See Karthikeya amd Krttikas on April 26th Evening.
Karthika (Skanda) was raised by the Krttikas. You can see them all tomorrow. In English they are called the Pleiades.
“On Sunday evening, the crescent Moon, Mercury and the Pleiades star cluster (Kruthika – Krthika – Krithika nakshatram) will gather for a three-way conjunction in the western sky. It’s a must-see event. The show begins before the sky fades to black. The Moon pops out of the twilight first, an exquisitely slender 5% crescent surrounded by cobalt blue. The horns of the crescent cradle a softly-glowing image of the full Moon. That is Earthshine—dark lunar terrain illuminated by sunlight reflected from Earth.Shortly after the Moon appears, Mercury materializes just below it. The innermost planet has emerged from the glare of the sun for its best apparition of the year in late April—perfect timing for a sunset encounter with the Moon. To the naked eye, Mercury looks like a pink 1st-magnitude star. The planet itself is not pink; it only looks that way because it has to shine through dusty lower layers of Earth’s atmosphere. A backyard telescope pointed at Mercury reveals a tiny fat crescent. The innermost planet has phases like the Moon! Next, do nothing. Spend some quiet moments absorbing the view. As the twilight deepens, your eyes will dark-adapt and—voilà! There are the Pleiades.”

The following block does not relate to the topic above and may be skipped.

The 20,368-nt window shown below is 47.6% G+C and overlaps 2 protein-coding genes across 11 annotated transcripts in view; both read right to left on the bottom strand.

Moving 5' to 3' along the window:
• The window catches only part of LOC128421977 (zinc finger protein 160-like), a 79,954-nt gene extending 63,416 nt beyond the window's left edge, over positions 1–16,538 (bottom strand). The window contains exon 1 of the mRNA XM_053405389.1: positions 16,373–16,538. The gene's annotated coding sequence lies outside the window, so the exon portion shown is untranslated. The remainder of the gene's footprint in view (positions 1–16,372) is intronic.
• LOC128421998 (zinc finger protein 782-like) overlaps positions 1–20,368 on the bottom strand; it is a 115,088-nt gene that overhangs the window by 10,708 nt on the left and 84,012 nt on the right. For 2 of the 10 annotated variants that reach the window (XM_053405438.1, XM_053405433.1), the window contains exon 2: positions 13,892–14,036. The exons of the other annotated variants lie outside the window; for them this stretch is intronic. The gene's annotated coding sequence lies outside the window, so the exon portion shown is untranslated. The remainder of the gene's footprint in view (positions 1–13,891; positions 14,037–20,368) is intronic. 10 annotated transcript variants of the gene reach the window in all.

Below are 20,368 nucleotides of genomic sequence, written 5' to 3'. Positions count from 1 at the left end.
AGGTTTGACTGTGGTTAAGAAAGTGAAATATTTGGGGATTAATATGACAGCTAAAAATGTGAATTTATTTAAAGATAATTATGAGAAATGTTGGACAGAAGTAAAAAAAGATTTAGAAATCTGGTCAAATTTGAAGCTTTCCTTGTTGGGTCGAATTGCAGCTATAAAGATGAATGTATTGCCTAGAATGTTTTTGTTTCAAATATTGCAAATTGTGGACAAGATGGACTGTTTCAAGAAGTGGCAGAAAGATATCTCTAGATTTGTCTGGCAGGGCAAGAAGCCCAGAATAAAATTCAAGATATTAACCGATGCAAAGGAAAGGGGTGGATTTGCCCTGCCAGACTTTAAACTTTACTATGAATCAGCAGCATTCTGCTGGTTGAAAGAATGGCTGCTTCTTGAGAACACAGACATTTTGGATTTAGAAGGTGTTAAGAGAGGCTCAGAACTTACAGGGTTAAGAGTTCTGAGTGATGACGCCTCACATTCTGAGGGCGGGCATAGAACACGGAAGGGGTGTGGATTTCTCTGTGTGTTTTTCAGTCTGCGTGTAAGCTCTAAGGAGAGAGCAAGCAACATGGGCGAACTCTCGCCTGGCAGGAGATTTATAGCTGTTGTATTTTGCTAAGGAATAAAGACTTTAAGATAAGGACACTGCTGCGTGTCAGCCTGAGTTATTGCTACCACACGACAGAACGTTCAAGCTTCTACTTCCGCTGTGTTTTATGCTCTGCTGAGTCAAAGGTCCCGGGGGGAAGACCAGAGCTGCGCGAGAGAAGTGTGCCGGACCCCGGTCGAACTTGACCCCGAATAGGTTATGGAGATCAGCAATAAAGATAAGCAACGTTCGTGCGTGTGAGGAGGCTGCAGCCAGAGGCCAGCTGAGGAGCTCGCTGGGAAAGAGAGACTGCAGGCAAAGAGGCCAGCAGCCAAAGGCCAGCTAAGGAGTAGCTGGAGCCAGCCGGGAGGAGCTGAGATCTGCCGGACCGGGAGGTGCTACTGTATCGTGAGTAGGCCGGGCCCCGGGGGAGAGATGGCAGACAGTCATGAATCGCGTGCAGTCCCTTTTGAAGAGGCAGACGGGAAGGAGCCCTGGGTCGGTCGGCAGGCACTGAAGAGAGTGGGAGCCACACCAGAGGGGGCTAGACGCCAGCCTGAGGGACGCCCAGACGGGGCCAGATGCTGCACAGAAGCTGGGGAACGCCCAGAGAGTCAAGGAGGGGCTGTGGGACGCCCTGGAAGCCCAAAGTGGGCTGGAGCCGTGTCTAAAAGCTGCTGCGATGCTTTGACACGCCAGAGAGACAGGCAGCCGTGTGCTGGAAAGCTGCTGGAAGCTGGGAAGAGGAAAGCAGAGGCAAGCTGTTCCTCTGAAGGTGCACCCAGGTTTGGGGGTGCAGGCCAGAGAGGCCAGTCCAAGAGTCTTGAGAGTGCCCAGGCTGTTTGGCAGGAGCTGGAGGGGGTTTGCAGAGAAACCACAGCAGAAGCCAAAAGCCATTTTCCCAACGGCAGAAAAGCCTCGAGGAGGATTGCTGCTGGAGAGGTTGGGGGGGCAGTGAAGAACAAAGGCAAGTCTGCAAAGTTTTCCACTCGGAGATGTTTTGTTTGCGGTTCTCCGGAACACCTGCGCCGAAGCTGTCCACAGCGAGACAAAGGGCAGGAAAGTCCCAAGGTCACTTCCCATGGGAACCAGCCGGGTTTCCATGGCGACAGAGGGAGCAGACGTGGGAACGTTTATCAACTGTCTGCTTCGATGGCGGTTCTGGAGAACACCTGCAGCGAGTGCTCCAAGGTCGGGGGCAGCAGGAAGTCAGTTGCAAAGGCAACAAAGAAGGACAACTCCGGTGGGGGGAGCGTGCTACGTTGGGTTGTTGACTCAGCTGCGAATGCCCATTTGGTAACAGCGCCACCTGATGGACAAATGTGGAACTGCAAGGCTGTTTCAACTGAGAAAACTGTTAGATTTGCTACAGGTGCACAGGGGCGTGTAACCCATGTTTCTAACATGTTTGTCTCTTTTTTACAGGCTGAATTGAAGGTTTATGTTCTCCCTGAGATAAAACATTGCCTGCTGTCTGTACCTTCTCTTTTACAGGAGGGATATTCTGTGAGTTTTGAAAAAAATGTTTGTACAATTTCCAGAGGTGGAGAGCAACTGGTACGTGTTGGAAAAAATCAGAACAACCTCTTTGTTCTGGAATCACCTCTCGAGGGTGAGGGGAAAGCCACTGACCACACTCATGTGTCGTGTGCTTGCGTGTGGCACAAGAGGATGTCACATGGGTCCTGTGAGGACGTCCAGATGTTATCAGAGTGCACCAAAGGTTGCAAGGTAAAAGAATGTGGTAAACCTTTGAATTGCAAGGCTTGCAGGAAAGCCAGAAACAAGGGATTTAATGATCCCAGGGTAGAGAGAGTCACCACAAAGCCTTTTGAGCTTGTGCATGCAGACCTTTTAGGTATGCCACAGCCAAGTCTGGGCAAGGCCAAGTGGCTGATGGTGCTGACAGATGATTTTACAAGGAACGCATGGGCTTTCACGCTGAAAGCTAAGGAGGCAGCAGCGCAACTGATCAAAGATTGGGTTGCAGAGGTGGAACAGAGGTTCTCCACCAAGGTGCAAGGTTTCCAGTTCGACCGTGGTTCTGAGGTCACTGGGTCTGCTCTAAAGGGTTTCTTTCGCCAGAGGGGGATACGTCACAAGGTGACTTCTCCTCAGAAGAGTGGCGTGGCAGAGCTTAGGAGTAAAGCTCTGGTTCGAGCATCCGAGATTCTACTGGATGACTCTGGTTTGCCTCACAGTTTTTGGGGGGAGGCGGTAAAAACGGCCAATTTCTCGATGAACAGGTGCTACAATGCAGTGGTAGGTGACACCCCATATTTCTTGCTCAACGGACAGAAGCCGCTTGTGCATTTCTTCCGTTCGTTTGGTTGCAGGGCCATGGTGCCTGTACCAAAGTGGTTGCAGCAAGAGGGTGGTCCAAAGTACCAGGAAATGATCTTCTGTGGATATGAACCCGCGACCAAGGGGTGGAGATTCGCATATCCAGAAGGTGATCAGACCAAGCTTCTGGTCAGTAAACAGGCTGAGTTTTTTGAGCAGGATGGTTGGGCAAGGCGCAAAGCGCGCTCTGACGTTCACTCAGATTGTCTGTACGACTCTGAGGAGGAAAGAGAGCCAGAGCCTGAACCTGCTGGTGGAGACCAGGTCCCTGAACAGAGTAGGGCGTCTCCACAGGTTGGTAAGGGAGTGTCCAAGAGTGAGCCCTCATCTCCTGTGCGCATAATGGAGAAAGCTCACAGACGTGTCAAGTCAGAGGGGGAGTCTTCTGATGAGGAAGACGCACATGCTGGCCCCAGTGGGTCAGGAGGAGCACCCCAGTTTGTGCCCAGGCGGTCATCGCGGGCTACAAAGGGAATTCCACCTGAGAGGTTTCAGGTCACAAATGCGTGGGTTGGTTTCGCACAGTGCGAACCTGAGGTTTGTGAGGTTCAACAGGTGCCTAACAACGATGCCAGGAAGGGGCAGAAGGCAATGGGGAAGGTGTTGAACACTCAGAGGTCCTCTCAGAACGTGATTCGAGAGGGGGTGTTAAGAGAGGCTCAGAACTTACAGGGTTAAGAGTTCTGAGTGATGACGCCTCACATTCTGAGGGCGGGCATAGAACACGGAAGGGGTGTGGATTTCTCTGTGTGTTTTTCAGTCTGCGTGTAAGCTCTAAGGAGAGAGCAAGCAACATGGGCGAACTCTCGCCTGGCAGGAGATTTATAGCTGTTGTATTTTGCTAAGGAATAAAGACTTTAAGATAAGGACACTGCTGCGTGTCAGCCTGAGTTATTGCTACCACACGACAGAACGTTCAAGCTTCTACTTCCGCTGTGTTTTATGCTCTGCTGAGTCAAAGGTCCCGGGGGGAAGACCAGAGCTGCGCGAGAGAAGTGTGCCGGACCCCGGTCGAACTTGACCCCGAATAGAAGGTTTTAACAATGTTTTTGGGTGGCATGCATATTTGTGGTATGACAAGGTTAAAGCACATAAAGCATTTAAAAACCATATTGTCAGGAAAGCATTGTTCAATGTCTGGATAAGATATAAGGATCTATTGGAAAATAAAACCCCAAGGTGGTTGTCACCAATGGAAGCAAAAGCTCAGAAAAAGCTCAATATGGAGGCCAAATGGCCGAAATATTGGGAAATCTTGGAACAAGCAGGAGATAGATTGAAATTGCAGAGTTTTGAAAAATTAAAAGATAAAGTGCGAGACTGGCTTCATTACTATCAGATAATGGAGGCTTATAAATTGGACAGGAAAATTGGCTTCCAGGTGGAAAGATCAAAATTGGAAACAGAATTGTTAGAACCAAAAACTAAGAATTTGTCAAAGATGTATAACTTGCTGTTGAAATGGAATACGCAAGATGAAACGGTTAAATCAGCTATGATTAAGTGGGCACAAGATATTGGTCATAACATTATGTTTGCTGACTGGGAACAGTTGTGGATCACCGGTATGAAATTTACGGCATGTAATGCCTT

Karthikeya’s Nakshatram From: Nakshatras, Masas, Specialities : Krittika Nakshatra (dedicated to Agni) is defined as a set of six stars. Bharateeya tradition has it that Kaartikeya, is surrounded by five Apsaras. This set of stars is identified by classical European system as Plaeidis. Brightest amongst them is called Alcyone by Arabs. If a single star has to be identified as representing Krittika Nakshatra, best candidate is 25hAries/SAO-76199/HD-23630/ AlCyone. Arundhati Nakshatra (though not a part of the 27 day pointing stars) is near the Krittitka. It is said to be the eighth star in the cluster Krittika.
All Rights Reserved : Satya Sarada Kandula